“In contrast, CSXT consistently has taken the approach of obstructing the expansion of passenger rail, and to limit access to its facilities, despite the fact that CSXT is statutorily required to provide Amtrak with access to its rail lines,” Amtrak wrote. “Indeed, as the Board is aware from the current Gulf Coast dispute, CSXT has a history of stonewalling Amtrak’s requests for additional service.”

Amtrak cited CSX obstruction of an effort to launch seasonal, weekend-only Berkshire Flyer service between Albany-Rensselaer, New York, and Pittsfield, Massachusetts, which would be an extension of an existing Empire Service train.

Amtrak noted that CSX has demanded a traffic study and capacity improvements yet did not conduct a traffic study or require capacity improvements as part of its merger-related trackage rights agreement that would allow NS to divert a daily pair of intermodal trains to the former B&A route that Amtrak wants to use.

“Instead, CSXT now claims in its Application that the entire Albany-Worcester line ‘has excess capacity,’ directly contravening the position it continues to take with regard to the proposed seasonal, weekend Berkshire Flyer service that would operate over only a small portion of the line,” Amtrak wrote.

Amtrak also fears the merger could interfere with proposed service expansions in New England, including linking Boston with Concord, New Hampshire; an increase in Boston-Albany service to two daily round-trips; and increased Downeaster service from Boston to Brunswick, Maine, and a summer seasonal extension of Downeaster service to Rockland, Maine.

CSX has said that its acquisition of Pan Am would have no negative impact on passenger and commuter service in New England.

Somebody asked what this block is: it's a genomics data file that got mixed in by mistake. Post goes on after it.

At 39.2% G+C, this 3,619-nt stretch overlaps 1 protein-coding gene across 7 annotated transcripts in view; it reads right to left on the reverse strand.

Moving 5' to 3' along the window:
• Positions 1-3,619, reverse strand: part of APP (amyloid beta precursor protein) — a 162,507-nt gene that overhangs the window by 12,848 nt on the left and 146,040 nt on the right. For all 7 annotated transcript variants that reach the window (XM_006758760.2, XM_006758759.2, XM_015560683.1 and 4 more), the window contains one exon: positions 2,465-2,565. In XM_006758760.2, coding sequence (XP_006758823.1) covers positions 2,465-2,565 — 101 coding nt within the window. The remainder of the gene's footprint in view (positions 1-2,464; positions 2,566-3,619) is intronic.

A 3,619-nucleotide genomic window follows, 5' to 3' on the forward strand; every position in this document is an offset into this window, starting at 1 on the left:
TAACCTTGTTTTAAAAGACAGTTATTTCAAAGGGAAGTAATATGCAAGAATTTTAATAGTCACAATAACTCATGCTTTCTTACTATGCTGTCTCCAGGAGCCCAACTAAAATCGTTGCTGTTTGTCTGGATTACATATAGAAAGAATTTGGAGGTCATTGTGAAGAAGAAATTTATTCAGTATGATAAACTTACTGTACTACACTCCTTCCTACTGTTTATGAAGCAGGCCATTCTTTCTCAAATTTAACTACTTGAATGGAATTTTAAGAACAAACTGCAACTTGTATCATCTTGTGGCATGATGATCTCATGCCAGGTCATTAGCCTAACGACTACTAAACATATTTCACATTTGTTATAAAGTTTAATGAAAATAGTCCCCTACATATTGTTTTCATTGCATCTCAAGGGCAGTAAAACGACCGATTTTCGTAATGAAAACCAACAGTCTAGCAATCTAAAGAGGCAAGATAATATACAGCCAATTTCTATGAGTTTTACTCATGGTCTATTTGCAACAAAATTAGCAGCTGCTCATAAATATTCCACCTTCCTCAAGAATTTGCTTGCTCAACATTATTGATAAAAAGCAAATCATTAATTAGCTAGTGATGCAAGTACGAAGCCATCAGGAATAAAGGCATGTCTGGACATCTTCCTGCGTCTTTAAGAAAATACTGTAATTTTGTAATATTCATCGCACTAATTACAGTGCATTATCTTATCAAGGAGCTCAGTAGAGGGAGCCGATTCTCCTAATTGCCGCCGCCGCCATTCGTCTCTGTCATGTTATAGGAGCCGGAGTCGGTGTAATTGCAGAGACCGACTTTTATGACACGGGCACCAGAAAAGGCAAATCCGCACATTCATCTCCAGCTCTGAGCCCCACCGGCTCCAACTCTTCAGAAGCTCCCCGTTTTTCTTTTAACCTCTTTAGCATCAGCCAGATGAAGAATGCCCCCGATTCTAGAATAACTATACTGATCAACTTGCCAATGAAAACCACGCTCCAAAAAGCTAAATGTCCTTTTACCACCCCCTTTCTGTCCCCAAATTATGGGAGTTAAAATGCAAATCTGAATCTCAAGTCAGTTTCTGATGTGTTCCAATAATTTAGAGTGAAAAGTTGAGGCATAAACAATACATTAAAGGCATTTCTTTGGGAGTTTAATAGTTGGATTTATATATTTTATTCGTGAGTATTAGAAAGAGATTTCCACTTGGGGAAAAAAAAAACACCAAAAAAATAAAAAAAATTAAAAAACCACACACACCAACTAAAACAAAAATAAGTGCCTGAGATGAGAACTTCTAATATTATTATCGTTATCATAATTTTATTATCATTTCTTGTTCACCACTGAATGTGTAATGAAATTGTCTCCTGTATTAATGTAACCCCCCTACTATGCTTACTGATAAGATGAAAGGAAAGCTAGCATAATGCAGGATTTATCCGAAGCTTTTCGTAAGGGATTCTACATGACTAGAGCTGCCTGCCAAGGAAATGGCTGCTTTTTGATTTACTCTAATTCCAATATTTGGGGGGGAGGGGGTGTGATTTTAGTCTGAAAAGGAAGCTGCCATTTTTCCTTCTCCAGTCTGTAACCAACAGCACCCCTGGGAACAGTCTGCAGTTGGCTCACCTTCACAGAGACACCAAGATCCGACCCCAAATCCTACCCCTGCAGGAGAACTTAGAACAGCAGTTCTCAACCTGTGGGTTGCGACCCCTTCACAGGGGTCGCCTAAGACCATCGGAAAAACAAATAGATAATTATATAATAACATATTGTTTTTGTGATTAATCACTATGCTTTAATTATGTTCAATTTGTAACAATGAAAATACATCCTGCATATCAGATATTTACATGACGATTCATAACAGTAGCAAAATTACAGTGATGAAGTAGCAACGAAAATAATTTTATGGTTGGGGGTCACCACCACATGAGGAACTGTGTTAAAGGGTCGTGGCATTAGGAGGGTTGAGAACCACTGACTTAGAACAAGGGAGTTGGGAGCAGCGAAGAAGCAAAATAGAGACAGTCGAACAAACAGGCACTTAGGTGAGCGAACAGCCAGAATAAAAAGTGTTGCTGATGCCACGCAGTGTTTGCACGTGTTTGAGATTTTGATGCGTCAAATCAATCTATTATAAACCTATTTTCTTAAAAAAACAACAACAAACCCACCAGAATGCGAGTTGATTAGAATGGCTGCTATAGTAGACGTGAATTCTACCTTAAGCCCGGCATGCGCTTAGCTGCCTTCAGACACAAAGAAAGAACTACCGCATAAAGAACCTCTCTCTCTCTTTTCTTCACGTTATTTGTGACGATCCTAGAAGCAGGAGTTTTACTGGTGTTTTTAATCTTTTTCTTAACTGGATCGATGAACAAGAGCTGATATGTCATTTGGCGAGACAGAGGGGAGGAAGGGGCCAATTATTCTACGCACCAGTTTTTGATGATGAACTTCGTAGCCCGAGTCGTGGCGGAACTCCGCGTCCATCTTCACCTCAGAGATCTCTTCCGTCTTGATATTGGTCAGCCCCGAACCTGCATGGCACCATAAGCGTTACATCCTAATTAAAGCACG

Amtrak said regulators failed to impose conditions to protect passenger service in previous merger cases and Amtrak service consequently suffered.

The passenger carrier cited CSX’s lease of the Buckingham Branch in Virginia; the split of Conrail between CSX and Norfolk Southern; Canadian National’s acquisition of Illinois Central; and the Union Pacific-Southern Pacific merger.

Amtrak wants seven conditions imposed on the CSX-Pan Am merger including requiring CSX to fulfill all of its merger-related promises regarding passenger service.

That will include a commitment that the NS trains will be scheduled to operate over CSX’s B&A line outside of the Lake Shore Limited’s operating windows and that the NS trains don’t interfere with the Valley Flyer and Vermonter service at the diamond in Springfield, Massachusettts, where their routes cross.

Amtrak also wants the STB to require that CSX negotiate in good faith with Amtrak and its state partners for service expansions, improvements, and additional weekend and seasonal service, particularly on its route between Albany and Worcester; that CSX be ordered to cooperate with Amtrak and its partners to identify what improvements would be required to raise passenger train speeds on Pan Am and CSX routes, then work in good faith to promptly make improvements.

CSX should be ordered to not make operational changes that would result in a deterioration of on-time performance of Amtrak trains and that non-emergency trackwork be undertaken during non-peak passenger periods.

Amtrak also wants CSX to be ordered to provide for the operation of up to four weekend Berkshire Flyer trips in the summer between Albany and Pittsfield within 90 days written notice from Amtrak and without any Amtrak-funded capacity improvements.

As Amtrak was being critical of CSX in its filing, the agency that sponsors Downeaster Service wrote to the STB in favor of the merger.